An inside look at how braille is taught in Rapides Parish

January is National Braille Literacy Month.
Published: Jan. 14, 2022 at 8:17 PM CST
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ALEXANDRIA, La. (KALB) - Braille is not a language. It is a system of raised dots that can be read with fingers, mostly used by blind people or the visually impaired. It was invented in France by Louis Braille in 1809.

Now, over 200 years later, Carla Gremillion, a teacher of the visually impaired, is teaching students braille in Central Louisiana. She said, like languages, it’s best to start learning braille at a young age.

“We get them (visually impaired students) in Rapides Parish at age three or four, and we start immediately,” said Gremillion.

Gremillion has been teaching Wellendrick Gatson, a blind ninth-grade student at Pineville High School, for the last 12 years. The two helped explain the beginning stages of learning braille.

(Credit: KALB)

“Just like a two-year-old if they had Legos, their Legos would be big and chunky. We use something that’s big and chunky for their hand,” said Gremillion, holding a muffin tin with tennis balls in it, a tool the resembles a cell of a braille symbol. “As their fine motor skills get better, we move to something smaller.”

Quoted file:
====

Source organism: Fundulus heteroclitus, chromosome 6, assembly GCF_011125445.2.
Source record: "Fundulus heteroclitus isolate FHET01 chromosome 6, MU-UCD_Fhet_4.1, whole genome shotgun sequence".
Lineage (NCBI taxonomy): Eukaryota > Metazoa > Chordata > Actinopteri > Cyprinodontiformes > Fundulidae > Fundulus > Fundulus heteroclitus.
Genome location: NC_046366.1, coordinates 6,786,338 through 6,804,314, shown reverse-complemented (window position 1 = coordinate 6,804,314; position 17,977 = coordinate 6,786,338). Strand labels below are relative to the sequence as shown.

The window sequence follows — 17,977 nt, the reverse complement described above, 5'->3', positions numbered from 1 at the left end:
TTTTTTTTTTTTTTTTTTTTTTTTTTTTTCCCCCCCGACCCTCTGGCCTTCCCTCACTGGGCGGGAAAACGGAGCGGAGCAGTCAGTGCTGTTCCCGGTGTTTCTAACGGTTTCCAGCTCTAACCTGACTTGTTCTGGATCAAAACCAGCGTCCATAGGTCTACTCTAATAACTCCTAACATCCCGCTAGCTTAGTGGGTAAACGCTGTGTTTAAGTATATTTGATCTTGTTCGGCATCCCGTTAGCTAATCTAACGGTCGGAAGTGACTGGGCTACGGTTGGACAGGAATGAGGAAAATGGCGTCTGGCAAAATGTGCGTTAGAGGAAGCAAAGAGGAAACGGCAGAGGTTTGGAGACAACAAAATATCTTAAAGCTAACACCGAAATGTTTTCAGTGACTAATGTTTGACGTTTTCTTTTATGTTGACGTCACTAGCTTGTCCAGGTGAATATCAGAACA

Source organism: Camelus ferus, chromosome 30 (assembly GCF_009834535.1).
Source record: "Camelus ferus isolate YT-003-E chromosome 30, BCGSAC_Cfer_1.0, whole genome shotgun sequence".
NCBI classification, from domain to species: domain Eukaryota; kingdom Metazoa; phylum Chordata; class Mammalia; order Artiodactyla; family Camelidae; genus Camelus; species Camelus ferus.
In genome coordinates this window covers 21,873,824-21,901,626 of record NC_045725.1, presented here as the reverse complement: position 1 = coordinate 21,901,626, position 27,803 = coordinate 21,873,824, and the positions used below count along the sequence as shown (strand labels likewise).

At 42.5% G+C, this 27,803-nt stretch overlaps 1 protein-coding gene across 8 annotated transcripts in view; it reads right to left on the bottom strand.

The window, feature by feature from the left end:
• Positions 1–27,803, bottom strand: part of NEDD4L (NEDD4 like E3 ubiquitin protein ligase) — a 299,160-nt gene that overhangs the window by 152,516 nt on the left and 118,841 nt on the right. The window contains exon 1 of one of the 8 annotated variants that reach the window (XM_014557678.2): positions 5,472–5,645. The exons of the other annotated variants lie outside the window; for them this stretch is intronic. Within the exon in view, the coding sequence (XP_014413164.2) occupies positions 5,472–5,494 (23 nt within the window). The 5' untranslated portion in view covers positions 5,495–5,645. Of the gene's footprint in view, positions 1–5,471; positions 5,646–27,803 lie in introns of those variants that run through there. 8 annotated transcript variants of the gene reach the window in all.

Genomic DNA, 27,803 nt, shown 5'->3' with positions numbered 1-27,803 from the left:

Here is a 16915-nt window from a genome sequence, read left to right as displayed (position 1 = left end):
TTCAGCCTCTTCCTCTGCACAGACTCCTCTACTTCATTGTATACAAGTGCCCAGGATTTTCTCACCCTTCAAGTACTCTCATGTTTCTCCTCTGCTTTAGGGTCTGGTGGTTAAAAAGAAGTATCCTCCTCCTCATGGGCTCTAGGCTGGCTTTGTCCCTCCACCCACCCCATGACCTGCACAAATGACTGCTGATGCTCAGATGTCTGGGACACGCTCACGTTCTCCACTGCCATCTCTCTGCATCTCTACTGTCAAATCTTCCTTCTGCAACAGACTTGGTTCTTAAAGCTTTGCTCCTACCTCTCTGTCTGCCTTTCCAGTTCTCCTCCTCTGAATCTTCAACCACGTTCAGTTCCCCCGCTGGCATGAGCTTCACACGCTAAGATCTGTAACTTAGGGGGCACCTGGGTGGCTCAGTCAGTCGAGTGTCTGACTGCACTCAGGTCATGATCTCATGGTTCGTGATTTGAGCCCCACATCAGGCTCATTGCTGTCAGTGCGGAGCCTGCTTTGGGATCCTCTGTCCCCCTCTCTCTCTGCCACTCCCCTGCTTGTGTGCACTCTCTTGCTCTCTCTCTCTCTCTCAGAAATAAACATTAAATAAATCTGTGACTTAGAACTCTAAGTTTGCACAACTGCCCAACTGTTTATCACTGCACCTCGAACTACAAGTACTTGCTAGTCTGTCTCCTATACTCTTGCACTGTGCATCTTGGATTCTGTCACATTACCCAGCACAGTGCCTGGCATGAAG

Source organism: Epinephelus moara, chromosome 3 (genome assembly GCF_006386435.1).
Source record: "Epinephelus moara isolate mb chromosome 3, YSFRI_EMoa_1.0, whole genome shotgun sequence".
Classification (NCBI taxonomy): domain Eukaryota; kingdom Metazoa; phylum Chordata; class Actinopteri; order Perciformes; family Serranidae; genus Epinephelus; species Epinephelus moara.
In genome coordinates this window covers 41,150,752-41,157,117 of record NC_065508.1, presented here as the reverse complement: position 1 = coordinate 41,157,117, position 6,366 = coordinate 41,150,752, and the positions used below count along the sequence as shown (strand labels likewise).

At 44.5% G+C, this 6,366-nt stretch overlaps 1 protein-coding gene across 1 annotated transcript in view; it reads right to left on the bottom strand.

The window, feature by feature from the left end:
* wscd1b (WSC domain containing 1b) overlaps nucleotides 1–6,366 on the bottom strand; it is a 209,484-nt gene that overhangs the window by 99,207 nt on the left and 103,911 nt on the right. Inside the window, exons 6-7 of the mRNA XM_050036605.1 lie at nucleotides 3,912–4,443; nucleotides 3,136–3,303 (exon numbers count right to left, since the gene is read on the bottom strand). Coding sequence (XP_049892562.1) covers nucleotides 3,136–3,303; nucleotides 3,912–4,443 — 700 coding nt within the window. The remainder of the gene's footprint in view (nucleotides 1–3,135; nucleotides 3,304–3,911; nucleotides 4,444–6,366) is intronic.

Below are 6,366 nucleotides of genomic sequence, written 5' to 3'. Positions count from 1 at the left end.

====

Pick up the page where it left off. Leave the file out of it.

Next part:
Wellendrick told KALB that learning braille was difficult at first, as there are over 189 contractions, 23 single letter contractions, and many rules to follow when becoming literate in braille.

Now a master braille reader, Wellendrick demonstrated his skills by reading an excerpt from ‘A Lesson Before Dying’, a standard ninth-grade reading assignment.

As well as reading braille, Wellendrick also uses a machine called a brailler to make notes in braille for him to read later. He also uses a tablet-like device called a braille note that he uses to write and hand in school assignments, send emails and take notes. The device uses a braille keyboard but translates the braille into English so his teachers can read his work.

“That’s the biggest thing is that people don’t think that blind people can do what they’re capable of doing. So, I think that’s one of our biggest jobs is to make sure they can access the curriculum and show off what they can do and what they can learn because it’s really pretty amazing.”

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